U.S. economic indicators in early May were good. Some are coming down off of very strong readings, so the directional comparisons may look disconcerting, but overall, metrics are consistent with an ongoing moderate GDP expansion.
Payroll job growth in April was moderate, up by 164,000 net new jobs for the month. Average hourly earnings were up by 0.1 percent for the month and 2.6 percent over the previous 12 months, so wage pressure was light. The unemployment rate fell to 3.9 percent, the lowest it has been since December 2000. The average workweek was unchanged at 34.5 hours, about where it has been since early 2012.
Nonfarm labor productivity increased at a sluggish 0.7 percent annual rate in the first quarter. Over the previous year, productivity was up by just 1.3 percent. Increasing productivity growth will be required to keep the expansion cycle going in the medium term. Unit labor costs were up at a 2.7 percent annualized rate in Q1, the strongest gain in the last four quarters.
The ISM Non-Manufacturing Index eased to a still-positive 56.8, a little below the very strong near-60 reading from earlier this year. All eighteen industries reported growth for the month. Anecdotal comments were positive with some focus on rising prices.
The ISM Manufacturing Index for April eased again to a still-positive 57.3, after dipping in March. Seventeen out of eighteen reporting industries said that they expanded in April. Anecdotal comments talked about strong sales, shortages of trucking services and concern over the possibility of trade tariffs.
The U.S. international trade gap narrowed significantly in March, to -$49.0 billion, from -$57.7 billion in February. Exports of goods grew while imports of goods shrank. The March numbers are close to those implied by the Q1 GDP report, so we expect no significant revision to Q1 GDP due to trade.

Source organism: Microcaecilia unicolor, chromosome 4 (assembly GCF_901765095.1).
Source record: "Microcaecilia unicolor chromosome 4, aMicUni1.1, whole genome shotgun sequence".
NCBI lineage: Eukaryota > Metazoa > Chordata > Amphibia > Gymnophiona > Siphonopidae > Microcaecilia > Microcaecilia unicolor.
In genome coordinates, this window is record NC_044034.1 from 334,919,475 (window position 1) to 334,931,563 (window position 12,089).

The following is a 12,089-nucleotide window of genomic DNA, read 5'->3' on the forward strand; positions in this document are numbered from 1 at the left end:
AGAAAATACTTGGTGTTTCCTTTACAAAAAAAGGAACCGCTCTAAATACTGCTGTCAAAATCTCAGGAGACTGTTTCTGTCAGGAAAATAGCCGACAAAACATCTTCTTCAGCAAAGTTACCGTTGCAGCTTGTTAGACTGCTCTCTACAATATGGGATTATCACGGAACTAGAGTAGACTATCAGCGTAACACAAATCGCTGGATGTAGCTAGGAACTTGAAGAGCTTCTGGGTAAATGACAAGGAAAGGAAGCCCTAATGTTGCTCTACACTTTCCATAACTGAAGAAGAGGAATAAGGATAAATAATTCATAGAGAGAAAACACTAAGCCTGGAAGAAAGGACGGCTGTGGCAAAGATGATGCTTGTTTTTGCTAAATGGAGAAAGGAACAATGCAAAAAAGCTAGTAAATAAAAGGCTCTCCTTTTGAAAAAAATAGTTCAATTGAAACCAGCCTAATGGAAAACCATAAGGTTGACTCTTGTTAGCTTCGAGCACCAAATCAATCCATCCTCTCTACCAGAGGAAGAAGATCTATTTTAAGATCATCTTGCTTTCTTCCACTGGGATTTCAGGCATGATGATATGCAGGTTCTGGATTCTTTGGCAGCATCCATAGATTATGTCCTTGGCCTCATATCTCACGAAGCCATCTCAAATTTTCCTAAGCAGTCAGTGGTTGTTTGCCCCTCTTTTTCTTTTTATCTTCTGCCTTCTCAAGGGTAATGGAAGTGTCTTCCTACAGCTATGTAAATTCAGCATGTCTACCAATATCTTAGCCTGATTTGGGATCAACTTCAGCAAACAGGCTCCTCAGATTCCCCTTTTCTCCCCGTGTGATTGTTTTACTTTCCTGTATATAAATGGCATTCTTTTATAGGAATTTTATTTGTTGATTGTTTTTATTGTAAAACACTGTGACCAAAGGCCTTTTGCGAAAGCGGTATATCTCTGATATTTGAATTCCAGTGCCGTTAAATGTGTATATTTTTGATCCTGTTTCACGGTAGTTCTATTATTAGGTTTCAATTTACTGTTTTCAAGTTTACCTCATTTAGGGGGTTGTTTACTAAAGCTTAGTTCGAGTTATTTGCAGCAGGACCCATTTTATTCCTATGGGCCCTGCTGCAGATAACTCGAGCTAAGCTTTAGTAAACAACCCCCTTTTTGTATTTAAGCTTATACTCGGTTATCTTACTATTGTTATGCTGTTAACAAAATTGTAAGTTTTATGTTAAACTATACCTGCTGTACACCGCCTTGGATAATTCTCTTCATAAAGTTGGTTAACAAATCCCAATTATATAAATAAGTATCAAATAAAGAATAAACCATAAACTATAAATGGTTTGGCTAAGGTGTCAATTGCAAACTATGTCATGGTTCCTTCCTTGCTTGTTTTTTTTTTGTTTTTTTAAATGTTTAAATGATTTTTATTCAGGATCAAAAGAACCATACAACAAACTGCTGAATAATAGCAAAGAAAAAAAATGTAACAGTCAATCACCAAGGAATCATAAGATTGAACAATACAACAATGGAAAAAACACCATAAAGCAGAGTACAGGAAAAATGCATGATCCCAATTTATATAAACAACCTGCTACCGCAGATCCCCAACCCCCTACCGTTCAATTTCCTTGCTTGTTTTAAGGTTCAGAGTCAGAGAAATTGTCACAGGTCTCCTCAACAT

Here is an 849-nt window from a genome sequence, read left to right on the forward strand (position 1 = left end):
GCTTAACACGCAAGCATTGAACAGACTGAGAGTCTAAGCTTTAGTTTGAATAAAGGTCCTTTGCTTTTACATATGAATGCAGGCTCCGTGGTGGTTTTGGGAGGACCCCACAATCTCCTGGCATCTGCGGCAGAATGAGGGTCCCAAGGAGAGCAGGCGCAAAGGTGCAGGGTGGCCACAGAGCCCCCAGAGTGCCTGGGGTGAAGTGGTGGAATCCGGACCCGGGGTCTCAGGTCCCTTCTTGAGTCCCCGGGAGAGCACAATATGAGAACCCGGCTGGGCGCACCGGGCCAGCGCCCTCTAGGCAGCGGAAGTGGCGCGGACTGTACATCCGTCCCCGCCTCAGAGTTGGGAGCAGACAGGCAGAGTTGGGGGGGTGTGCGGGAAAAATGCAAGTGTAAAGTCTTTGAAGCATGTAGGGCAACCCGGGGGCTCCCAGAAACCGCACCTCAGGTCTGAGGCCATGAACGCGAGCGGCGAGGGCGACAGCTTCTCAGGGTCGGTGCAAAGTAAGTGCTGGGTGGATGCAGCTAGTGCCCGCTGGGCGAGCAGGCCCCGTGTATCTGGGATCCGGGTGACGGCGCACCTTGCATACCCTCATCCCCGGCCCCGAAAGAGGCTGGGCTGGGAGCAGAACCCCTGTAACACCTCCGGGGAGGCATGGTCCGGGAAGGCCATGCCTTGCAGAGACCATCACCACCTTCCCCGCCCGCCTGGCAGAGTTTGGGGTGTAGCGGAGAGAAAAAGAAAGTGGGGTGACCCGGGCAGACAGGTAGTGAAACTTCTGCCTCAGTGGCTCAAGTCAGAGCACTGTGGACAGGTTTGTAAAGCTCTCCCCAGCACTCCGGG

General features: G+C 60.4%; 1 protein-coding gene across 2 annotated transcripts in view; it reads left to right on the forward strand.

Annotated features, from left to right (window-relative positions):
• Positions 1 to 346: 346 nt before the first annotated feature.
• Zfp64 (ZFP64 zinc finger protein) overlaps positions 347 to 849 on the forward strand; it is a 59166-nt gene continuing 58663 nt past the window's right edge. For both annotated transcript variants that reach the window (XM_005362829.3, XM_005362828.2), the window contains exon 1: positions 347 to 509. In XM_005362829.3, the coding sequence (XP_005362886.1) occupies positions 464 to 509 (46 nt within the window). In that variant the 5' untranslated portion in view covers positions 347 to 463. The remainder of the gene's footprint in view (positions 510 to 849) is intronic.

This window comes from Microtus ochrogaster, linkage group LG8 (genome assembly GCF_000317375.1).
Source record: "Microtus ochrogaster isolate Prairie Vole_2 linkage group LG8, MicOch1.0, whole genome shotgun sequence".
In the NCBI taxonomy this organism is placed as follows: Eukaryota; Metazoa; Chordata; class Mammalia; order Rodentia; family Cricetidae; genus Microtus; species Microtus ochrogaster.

Nominal personal income increased by 0.3 percent in March, the same percentage increase as February. After adjusting for inflation and taxes, real disposable income increased by 0.2 percent in March, and was up a respectable 1.7 percent over the previous 12 months. Nominal consumer spending increased by 0.4 percent. The PCE price index was unchanged for the month, so real consumer spending also increased by 0.4 percent in March. Over the previous 12 months, the PCE price index was up by 2.0 percent. With spending growing faster than income, the personal saving rate declined to a fairly low 3.1 percent in March.
Auto sales eased in April to a 17.1 million unit rate, from 17.5 million in March.
Total construction spending for March fell by 1.7 percent, weighed down by private residential projects. This data is backwards looking, reinforcing the weak residential fixed investment numbers in first quarter GDP.
The Federal Reserve did as widely expected, and left the fed funds rate unchanged at the Federal Open Market Committee meeting of May 1/2. We expect to see the next fed funds rate increase to the range of 1.75-2.00 percent at the conclusion of the upcoming FOMC meeting over June 12/13. According to the CME Group, the implied odds of a June 13 rate hike are at 95 percent.
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